Noguchi Coffee Table (1944)

In creating his design for the Coffee Table, Isamu Noguchi translated the biomorphic aesthetic of his sculptural works into a piece of furniture with distinctive organic forms.

Isamu Noguchi, Coffee table, 1959
Isamu Noguchi, ‘Coffee Table’, 1944

Image source: https://search.creativecommons.org/photos/b951d5d6-1403-4263-bfa6-ad842cd30a93 by lartnouveauenfrance  


Sculpture and Design

The sculptor and designer Isamu Noguchi himself described the Coffee Table as his best furniture design; no doubt because it is reminiscent of his biomorphic sculptures in bronze and marble from the same period, translating the typical forms of the latter into a piece of sculptural furniture. Two wooden leg elements, which are available in black ash, maple or walnut, are positioned at a right angle to provide a stable support for the heavy, sturdy glass top.


History

The Noguchi table was an evolution of a rosewood and glass table Noguchi designed in 1939 for A. Conger Goodyear, president of the Museum of Modern Art. The design team at Herman Miller was so impressed by the table’s use of biomorphism that they recruited Noguchi to design a similar table with a freeform sculptural base and biomorphic glass top for use in both residential and office environments.

New coffee table (1)
The Noguchi Coffee Table, private house

Image source: https://search.creativecommons.org/photos/a4da700f-587d-4bed-842e-a344422cc363 by tristanf

The 1947 Herman Miller catalogue described the Noguchi coffee table as “sculpture-for-use” and “design for production”. The base was carved from solid walnut, and consisted of two identical parts; when one part “is reversed and connected to the other by a pivot rod, a base appears which has a smoothly flowing form and an interest rarely found in furniture of any period”. The shape of the two wooden supports produces a self-supporting and stable base, allowing the heavy plate glass top to be placed without the use of connectors.

Noguchi table and Gyrofocus fireplace - London's modern
Noguchi table and Gyrofocus fireplace – London’s modern

Image source: https://search.creativecommons.org/photos/3ffab068-e1be-4e68-bdb0-35ebb128fb15 by sergejf

The Noguchi table became one of Herman Miller’s most iconic and successful designs. Production ceased in 1973, and the piece became an instant collectible. Herman Miller reissued it in 1980 in a limited edition of about 480 tables. The table was reintroduced again in 1984 for the “Herman Miller Classics” line, and has been in production ever since.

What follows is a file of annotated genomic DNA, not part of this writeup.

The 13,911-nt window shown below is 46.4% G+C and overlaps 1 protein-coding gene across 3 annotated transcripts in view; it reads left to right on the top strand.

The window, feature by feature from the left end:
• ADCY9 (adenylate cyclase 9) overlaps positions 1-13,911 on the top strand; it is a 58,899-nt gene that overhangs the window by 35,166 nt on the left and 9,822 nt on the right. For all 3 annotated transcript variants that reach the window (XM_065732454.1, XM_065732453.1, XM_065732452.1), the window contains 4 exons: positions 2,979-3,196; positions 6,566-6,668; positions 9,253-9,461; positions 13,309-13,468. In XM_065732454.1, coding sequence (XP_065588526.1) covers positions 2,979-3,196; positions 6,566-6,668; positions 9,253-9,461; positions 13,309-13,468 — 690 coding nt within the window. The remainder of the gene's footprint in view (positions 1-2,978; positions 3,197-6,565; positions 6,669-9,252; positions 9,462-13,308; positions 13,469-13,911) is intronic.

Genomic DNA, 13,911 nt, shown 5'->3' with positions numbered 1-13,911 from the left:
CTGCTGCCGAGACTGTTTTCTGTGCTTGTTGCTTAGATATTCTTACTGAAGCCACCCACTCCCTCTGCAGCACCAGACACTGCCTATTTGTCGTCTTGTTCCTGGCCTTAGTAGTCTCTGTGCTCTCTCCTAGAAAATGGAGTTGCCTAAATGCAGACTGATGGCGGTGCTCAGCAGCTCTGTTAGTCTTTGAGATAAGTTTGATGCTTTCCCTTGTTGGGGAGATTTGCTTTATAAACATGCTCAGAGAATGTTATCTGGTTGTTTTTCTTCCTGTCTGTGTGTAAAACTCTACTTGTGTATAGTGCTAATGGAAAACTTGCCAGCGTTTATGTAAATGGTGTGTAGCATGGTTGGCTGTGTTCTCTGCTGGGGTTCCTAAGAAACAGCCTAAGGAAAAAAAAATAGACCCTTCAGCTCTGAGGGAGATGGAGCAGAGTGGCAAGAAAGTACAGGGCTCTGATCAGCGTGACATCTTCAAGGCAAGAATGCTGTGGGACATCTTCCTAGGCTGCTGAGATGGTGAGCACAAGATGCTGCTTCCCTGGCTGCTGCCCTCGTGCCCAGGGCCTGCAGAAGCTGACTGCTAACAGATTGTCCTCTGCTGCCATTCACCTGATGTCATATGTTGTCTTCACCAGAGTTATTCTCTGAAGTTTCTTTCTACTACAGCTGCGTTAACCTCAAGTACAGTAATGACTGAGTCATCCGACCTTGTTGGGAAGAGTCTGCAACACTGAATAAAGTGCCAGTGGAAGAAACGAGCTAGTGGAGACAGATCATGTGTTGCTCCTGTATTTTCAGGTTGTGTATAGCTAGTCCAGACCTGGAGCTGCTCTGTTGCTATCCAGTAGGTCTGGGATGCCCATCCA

Surfside Condo
Designed in 1944, the Noguchi Coffee Table detail of the legs

Image source:https://search.creativecommons.org/photos/d3ceb005-5d1f-41c2-8046-ca9dcb082bfa by miamism

Isamu Noguchi, Designer

Sculptor, painter, ceramicist and furniture and lighting designer, Isamu Noguchi was one of the most prolific and protean creative forces of the 20th century and a key figure in the development of organic modernism. Noguchi’s sculptures and designs share a common spirit: one of lyrical abstraction, tempo and flow and harmonious balance.

ISAMU NOGUCHI
Isamu Noguchi, Japanese-American artist

Image source: https://search.creativecommons.org/photos/f809a6e7-cb53-400a-bd46-2b84583a8f7b by Michael Francis McCarthy

Noguchi was born in Los Angeles to an American mother and Japanese father, and spent most of his childhood in Japan. He returned to the United States at age 13, went to high school in Indiana and enrolled at Columbia University to study medicine. At the same time, he took night courses in sculpture. Within three months, he left college to pursue art full time. Noguchi was awarded a Guggenheim Fellowship in 1927 and traveled to Paris to work under Constantin Brancusi. It marked a turning point. Inspired by Brancusi, Noguchi embraced abstraction and began to sculpt in the expressive, rhythmic style that would be the hallmark of his work.

Isamu Noguchi.jpg
Isamu Noguchi, 1941

Image source: https://en.wikipedia.org/wiki/Isamu_Noguchi#/media/File:Isamu_Noguchi.jpg

Once back in New York, Noguchi was introduced to design by what would become a lifelong collaboration creating sets for choreographer Martha Graham. His first industrial designs were in Bakelite: a sleek clock-timer created circa 1932, and his famed Zenith Radio Nurse intercom, from 1937. Ten years later, Herman Miller introduced Noguchi’s now-iconic glass-topped coffee table with an articulated wooden base. His washi paper and bamboo Akari Light Sculptures, handmade in Japan, debuted in 1951. In the late 1950s, Noguchi designed for Knoll, creating such pieces as his dynamic Cyclone table and rocking stool. For collectors, Noguchi’s furniture and light designs remain his most accessible work. As you will see on these pages, they have the same power and presence that Noguchi brought to his art.

Akari Light Sculpture
Akari Light Sculpture

Image source: https://search.creativecommons.org/photos/49948cc6-be81-4258-936f-8573428f7cfd by focusc

Akari Light Sculpture
Akari Light Sculpture

Image source: https://search.creativecommons.org/photos/02b3d6d2-b4ce-4a42-bf7b-984d0ad2361f by focusc

Data sheet

Designer: Isamu Noguchi

Year: 1944

Manufacturer: Herman Miller

Materials: Glass for the top and Mapple or wallnut or black ash for the legs

Dimensions:

  • Height 40 cm
  • Width 91 cm
  • Depth 127 cm

Finishes:      

  • Table top: heavy glass, 19 mm, rounded edges.
  • Base: solid wood with lacquer finish, rounded edges.


Info sources:

http://store.hermanmiller.com/living/coffee-tables-and-side-tables/noguchi-table/6115.html?lang=en_US

https://www.vitra.com/en-it/living/product/details/coffee-table

https://en.wikipedia.org/wiki/Noguchi_table

https://www.1stdibs.com/furniture/tables/coffee-tables-cocktail-tables/mid-century-modern-noguchi-style-biomorphic-glass-coffee-table/id-f_724427/

Leave a Reply